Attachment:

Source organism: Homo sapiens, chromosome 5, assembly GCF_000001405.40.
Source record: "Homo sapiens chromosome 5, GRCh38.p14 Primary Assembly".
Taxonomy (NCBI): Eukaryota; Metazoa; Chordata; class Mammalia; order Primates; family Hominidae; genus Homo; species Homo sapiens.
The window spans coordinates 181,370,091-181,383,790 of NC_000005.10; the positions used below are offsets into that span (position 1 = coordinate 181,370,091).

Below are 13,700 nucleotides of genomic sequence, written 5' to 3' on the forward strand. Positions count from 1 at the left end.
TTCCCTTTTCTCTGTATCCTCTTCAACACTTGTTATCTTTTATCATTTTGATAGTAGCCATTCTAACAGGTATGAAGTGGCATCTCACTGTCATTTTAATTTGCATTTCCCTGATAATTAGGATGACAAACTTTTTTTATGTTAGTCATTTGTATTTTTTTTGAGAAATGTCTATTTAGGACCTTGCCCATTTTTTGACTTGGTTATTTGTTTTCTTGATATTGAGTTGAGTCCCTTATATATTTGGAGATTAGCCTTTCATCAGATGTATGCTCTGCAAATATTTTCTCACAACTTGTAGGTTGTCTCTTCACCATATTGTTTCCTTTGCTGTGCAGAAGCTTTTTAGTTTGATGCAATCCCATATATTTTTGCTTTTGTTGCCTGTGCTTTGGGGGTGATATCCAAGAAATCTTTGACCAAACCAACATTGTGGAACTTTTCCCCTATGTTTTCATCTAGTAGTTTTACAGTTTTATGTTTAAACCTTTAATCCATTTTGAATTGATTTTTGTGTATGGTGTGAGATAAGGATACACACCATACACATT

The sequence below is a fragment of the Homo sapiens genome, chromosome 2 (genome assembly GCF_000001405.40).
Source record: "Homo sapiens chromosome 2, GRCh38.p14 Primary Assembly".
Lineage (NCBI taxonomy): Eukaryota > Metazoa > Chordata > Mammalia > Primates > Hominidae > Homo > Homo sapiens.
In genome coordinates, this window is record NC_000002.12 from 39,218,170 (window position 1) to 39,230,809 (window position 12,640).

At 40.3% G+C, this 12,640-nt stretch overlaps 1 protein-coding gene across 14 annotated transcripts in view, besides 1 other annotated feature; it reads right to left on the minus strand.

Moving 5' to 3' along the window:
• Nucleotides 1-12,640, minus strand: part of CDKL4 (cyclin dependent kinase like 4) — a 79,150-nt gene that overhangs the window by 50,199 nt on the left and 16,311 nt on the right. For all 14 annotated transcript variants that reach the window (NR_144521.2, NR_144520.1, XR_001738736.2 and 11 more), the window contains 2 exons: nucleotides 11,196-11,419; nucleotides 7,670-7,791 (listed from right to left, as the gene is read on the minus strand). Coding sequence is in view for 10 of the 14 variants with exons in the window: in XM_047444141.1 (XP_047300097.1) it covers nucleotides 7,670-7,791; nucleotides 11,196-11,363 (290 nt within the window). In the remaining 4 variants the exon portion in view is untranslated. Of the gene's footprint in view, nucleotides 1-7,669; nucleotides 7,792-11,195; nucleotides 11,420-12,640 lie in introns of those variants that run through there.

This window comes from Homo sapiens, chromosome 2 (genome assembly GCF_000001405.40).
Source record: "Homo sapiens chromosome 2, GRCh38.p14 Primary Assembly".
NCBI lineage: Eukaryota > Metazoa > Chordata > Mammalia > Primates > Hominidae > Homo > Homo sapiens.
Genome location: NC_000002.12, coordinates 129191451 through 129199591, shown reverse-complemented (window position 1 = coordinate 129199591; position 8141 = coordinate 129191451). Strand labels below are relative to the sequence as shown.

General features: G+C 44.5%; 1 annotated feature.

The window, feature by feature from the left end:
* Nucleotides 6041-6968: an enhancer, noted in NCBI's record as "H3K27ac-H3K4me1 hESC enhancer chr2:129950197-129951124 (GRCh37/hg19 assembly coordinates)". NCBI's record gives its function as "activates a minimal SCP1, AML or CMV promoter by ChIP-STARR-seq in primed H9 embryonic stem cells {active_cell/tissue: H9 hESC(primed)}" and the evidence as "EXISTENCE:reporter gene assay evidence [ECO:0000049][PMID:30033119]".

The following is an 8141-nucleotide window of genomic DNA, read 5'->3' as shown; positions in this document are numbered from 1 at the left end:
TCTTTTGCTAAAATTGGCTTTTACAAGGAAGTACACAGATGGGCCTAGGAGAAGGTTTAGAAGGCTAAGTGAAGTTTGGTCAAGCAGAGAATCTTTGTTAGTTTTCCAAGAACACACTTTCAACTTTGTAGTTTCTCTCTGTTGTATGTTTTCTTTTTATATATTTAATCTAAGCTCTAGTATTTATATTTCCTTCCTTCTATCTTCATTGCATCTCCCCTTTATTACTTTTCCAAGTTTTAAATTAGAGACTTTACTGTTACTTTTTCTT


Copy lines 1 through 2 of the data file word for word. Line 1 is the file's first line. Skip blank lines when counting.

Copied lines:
Source organism: Homo sapiens, chromosome 5, assembly GCF_000001405.40.
Source record: "Homo sapiens chromosome 5, GRCh38.p14 Primary Assembly".